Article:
Sheesh. Given how not all women agree re: the recent controversies surrounding DC, I'd say that's a rather biased statement as in intro to an opinion piece. I've been reading DC for 47 years and except for my personal issues re: the death of Kara Supergirl back in 1985 (and I would've boycotted DC if they'd killed Dick Grayson or Roy Harper, instead, because having one's fav characters killed is not about sensitivity or balance, it's about my feelings, damnit!), DC hasn't done all that much to irritate me, except to put out comics with ugly art or poorly written stories.

    And I'm happily still reading DC because they are also publishing plenty of good, exciting, fun comics.

    Again, sheesh.

     
  • At September 13, 2007 11:46 AM, Blogger kalinara said…

    Shelly: Mine or his? :-)

    To be fair, a bit of bias is expected in an opinion piece. But still his annoyed the crap out of me. :-)

     
  • At September 13, 2007 12:03 PM, Blogger SallyP said…

    Yeah, I've read his blog before, and I find him to be a bit...dogmatic. I suppose that's fine, we all have our opinions. I don't particularly like being told that mine are invalid however, when I have the temerity to disagree with him.

    As for Marvel vs DC, I sill like a lot of Marvel books, and characters, I'm just not particularly thrilled with the current direction that Marvel is taking them. In a few years, when it all changes (and it will), I'll be happily back in there.

     
  • At September 13, 2007 12:06 PM, Anonymous Mark Engblom said…

    Eh...Dick will be done blogging in a couple of months. His posts have fallen off to barely one a week...and the strain in maintaining his "above it all, yet still somehow having an opinion" schtick has nearly run its course.

     
  • At September 13, 2007 1:42 PM, Blogger Will Staples said…

    Why does anyone care about anyone else's taste in comics, anyway? Thank God I'm not a "Big Name Fan" and don't have anyone with too much time on his hands picking apart my personal preferences for other people to read about...

    I also don't know what he's talking about Re: Loren (whose surname he misspelled). He had plenty of criticism for the company, but guy was still a huge DC fan from what I could tell.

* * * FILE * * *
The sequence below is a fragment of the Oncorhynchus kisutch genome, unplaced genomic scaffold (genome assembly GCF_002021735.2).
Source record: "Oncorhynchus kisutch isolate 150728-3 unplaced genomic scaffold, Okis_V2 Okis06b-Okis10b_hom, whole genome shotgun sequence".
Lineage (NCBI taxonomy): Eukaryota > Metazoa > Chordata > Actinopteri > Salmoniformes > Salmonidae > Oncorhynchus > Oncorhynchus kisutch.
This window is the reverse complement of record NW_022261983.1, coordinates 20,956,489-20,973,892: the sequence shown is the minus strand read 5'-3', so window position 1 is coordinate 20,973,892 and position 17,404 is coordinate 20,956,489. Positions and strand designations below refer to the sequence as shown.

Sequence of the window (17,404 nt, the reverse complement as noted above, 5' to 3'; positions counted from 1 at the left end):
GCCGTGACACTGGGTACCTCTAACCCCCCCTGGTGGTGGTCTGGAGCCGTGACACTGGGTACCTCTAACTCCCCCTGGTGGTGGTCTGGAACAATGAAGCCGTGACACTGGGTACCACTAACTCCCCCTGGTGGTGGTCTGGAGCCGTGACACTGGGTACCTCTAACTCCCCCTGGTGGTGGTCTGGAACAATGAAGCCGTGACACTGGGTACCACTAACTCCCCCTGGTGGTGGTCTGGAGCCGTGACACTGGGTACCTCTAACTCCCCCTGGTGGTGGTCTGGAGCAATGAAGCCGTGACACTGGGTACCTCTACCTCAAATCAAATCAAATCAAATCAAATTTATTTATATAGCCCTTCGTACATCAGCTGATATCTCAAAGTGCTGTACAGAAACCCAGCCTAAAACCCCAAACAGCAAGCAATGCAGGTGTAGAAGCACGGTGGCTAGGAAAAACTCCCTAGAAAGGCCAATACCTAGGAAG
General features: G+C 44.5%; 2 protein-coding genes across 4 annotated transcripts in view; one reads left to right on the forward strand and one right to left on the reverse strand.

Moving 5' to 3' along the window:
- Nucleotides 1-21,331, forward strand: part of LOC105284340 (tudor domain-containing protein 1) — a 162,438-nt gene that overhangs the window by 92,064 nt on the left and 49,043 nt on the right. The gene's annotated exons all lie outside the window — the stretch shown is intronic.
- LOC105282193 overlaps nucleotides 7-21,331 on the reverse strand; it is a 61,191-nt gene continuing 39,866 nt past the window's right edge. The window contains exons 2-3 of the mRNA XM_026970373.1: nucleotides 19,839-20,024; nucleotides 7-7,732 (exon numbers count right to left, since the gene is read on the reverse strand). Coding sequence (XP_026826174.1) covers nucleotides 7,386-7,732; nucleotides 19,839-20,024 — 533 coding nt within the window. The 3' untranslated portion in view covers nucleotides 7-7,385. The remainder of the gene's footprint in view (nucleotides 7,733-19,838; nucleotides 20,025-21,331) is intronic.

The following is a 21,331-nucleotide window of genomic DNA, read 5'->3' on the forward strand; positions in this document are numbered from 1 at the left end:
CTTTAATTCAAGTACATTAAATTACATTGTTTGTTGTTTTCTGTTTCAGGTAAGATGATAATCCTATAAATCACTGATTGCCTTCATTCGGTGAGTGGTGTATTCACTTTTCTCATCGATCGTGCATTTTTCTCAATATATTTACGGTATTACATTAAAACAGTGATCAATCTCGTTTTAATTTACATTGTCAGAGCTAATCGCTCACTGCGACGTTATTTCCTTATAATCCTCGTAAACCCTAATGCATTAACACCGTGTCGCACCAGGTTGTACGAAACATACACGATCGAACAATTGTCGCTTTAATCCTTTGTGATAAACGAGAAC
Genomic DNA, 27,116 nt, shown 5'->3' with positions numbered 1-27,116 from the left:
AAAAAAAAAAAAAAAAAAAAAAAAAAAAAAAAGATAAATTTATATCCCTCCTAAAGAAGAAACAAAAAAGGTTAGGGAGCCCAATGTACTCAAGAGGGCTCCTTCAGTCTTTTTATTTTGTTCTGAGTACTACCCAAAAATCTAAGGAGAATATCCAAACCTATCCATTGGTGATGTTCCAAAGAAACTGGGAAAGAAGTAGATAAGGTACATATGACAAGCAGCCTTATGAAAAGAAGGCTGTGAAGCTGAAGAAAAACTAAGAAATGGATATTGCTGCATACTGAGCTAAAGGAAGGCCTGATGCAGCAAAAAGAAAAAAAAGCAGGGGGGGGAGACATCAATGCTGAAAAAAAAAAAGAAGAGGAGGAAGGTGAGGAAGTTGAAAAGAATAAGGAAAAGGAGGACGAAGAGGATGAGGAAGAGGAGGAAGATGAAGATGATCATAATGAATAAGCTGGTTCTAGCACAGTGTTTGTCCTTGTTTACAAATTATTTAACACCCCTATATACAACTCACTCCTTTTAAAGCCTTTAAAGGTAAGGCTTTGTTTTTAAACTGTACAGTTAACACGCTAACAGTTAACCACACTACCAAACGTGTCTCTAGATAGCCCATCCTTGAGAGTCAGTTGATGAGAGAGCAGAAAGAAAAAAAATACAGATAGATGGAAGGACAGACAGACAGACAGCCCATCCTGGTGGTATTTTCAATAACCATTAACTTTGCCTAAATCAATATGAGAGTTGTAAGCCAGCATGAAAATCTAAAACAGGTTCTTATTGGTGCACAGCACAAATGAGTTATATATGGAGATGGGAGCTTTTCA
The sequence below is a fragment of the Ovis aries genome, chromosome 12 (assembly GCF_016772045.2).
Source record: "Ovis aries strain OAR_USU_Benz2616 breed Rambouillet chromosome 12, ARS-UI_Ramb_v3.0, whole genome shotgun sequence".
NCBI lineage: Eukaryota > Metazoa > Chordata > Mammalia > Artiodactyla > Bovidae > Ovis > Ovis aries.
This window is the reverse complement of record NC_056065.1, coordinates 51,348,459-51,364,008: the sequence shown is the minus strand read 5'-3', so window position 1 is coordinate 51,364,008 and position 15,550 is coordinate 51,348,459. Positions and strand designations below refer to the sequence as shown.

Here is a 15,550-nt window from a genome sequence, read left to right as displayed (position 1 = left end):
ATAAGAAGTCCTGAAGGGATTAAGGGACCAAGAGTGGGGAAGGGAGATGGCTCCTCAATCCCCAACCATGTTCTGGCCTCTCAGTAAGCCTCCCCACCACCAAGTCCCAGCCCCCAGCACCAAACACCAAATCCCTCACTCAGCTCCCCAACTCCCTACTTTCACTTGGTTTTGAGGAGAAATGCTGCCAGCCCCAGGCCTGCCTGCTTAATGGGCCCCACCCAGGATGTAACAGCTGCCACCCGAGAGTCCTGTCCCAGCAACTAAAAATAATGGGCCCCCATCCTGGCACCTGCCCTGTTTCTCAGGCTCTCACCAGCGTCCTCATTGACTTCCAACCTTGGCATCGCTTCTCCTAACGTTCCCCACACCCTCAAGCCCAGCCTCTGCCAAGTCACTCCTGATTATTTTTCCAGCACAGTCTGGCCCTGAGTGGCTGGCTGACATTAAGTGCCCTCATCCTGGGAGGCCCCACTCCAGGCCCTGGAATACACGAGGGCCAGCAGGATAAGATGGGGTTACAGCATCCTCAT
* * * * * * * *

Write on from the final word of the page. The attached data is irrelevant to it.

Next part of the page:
• At September 13, 2007 8:36 PM, Anonymous Eric Grant said…

    I've read your excerpt of dude's blog, and I did not get what you got from it.

    I don't think he was claiming that DC was worse on the, excuse the notion, diversity front than Marvel this year.

    I got that what he found notable was that when or if ... fan outrage, or whatever, tipped away from legitimate diversity concerns towards fan entitlement, there were prominent blogging voices (yours included) ready to defend DC, but not so much ready to defend Marvel.

     
  • At September 13, 2007 9:29 PM, Blogger kalinara said…

    Eric: That's fair enough. :-) That's why I always try to provide a link! There's always the chance that I'm reading too far into stuff after all. It's always best to make up your own mind. :-)

     
  • At September 14, 2007 12:50 AM, Blogger Dick Hyacinth said…

    Geez Mark, I thought we were buds....

    I really should have just cut out the part about the counter-reactions to the Amazon Attacks mini, because that drew attention away from my larger point (which I'll address shortly). I just thought it was an interesting development, but I didn't mean to try to draw any additional meaning out of it. Sorry if this offended you--if I were going to insult your tastes in comics, I would have adopted my anti-superhero snob guise.

    But I really am curious how you see your fandom for DC intersecting with the portrayal of women in their comics. I agree that Jann Jones is not guaranteed to improve the situation--I think I made that point in my original post--but her hiring would, hypothetically, be a major turning point in the history of the North American comics industry. Do you ever feel like you're being pulled in two directions at once? I don't mean this as an insult; I'm always struck at how you and Lisa retain your enthusiasm for superhero comics in the face of the WFA project. It's kind of a unique situation, and I was mostly interested in hearing your thoughts on that (apparently false) dichotomy. Again, sorry if my intentions were unclear.

     
  • At September 14, 2007 1:12 AM, Blogger kalinara said…

    Hi Dick, thanks for clarifying. I admit that sometimes I can be a bit kneejerk in my reactions (which is why I tend to keep them to my own blog for a bit before trolling comment sections. :-))

    I can't speak for Ragnell, but for me essentially what it boils down to is that I'm happy more often than I'm unhappy. The complaints are more common for me, because I'm generally happy enough that I will easily pick apart the faults.

    I can, when pressed, name many things about DC comics that actually please me on a feminist level. Marvel not as much, though I admit, a lot of that's just because I prefer DC so I've read more DC.

    It probably should be noted that I don't share the G.W. Steph Brown goal and I don't see the lack of a case as sexist so much as it's reflecting other factors, some of which I agree with.

    I tend to think, and it's true that a lot of this is strictly perception, that DC's editorial body tends to be more...approachable in terms of complaining about sexism. I see a lot of times in interviews where DC writers and artists will respond frankly to questions about sexism and their intentions. WITHOUT making it a case of "there's no sexism here, anyone who says that is..."